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FISHupdate Briefing
Published:  13 July, 2012

News stories from around the industry.

YOUNG'S OWNER FIGHTS OFF RIVAL BID
THE Findus group, which owns Young's Seafood and The Seafood Company, appears to have fought off a takeover bid by the private equity company Triton Partners.Triton  stepped  in last month with a £240-million offer for Findus and a pledge to pay down some of its debt., said to total £700-million. German owned Triton is keen to get into the seafood business and last year made an unsuccessful bid  for The Icelandic Group, which owns Coldwater Seafoods and Seachill in Grimsby. This offer for Findus was rebuffed last week and  the current private equity owner Lion Capital has indicated that will keep hold of its stake in Findus which also operates in France and Scandinavia..According to reports, Lion will retain about a one-third stake in Findus, with Highbridge Capital and JP Morgan jointly owning about half of Findus in exchange for £70 million of their debt being written off. Effectively, it means that Findus has been partly acquired by its debt holders. Findus has annual sales of over £1.1-billion and through its seafood operations employs over 2,000 people in Grimsby and Scotland. In another seafood move, the private equity house Permira  had considered a  refinancing of its frozen food firm Birds Eye Iglo, which would land the firm a 500 million euro (£397 million) windfall and return value to shareholders.  But that plan has now been rejected.Permira bought Birds Eye from Unilever in 2009 for around £1.2-billion after it had closed its factories in Grimsby and Hull.


HERRING AND MACKEREL PROJECT CREATES 150 JOBS
Production of herring and mackerel is in full swing at HB Grandi’s Iceland pelagic complex at Vopnafjördur. Around 2,700 tonnes of fish have been landed so far this season since fishing started at the beginning of this month and there are now close to 150 people employed at the plant.The company said each of HB Grandi’s three pelagic vessels have landed twice, with fishing grounds off the east coast only eight hours’ steaming time away. According to Magnús Róbertsson, in charge of production at the Vopnafjördur plant, the fish has been fresh but has contained an amount of feed. He said that landings have been approximately 60 per cent  herring, with fishing managed as far as possible to catch more herring than mackerel this early in the season.He added: "All of the herring goes for frozen butterfly fillet production."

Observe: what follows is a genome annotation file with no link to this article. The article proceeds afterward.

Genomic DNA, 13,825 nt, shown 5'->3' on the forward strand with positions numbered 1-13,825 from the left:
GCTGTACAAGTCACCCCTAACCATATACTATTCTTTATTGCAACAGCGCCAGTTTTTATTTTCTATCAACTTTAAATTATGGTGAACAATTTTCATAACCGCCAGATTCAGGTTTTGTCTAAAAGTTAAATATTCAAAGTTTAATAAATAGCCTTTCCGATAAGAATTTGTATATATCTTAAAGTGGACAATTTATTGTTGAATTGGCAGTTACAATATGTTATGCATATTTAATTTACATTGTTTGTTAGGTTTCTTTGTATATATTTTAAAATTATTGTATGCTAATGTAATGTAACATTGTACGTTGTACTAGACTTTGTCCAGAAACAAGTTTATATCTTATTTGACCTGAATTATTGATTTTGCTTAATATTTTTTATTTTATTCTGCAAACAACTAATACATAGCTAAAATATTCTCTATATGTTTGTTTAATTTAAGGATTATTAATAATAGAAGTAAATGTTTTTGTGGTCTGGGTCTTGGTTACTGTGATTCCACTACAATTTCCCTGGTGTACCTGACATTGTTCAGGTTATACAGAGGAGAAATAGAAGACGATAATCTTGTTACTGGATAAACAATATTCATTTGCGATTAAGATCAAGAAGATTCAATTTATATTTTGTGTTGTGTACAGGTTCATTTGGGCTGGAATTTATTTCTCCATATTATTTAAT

NEW CARBON TAX WILL RAISE SEAFOOD PRICES, AUSTRALIANS WARNED
AUSTRALIA'S opposition Leader Tony Abbott has warned that a proposed new carbon tax planned by the Government will increase the price of seafood. He made the comments during a tour of Melbourne Fish Market with his small business spokesman Bruce Billson.Mr Abbott said the carbon tax will affect the seafood industry at every level."It's going to hit diesel that trawlers use. It's going to hit power costs. It's going to radically increase costs of refrigeration," he told reporters."It will just get worse and worse as the carbon tax goes up and up." Mr Abbott also criticised the government's conservation efforts with the creation of fishing-free marine parks.Mr Billson added: "We want Australians to eat Australian seafood."


NORWAY SALMON EXPORTS PICKED UP LAST MONTH
THE value of Norwegian Seafood exports in the first half of this year have fallen by almost five per cent. They totalled 24.8 billion Norwegian kroners a fall of 1.2 billion kroners, a reduction of 4.8 per cent over the same period last year. But on the bright side figures for this June show a seven per cent increase in the value of salmon exports - up to 256 million kroners..  However, the month of June saw generally good demand for seafood, with growth in exports of salmon, pelagic fish and clipfish. Farmed salmon exports in the first half-year totalled 14 billion kroners, down by 6.5 per cent compared to the same period last year. Exports of fjord trout increased in value by 31 per cent, to a total of 802 million kroners . In June, exports were up by 29 per cent, to a total of 129 million kroners . The biggest importers are Russia and Japan.




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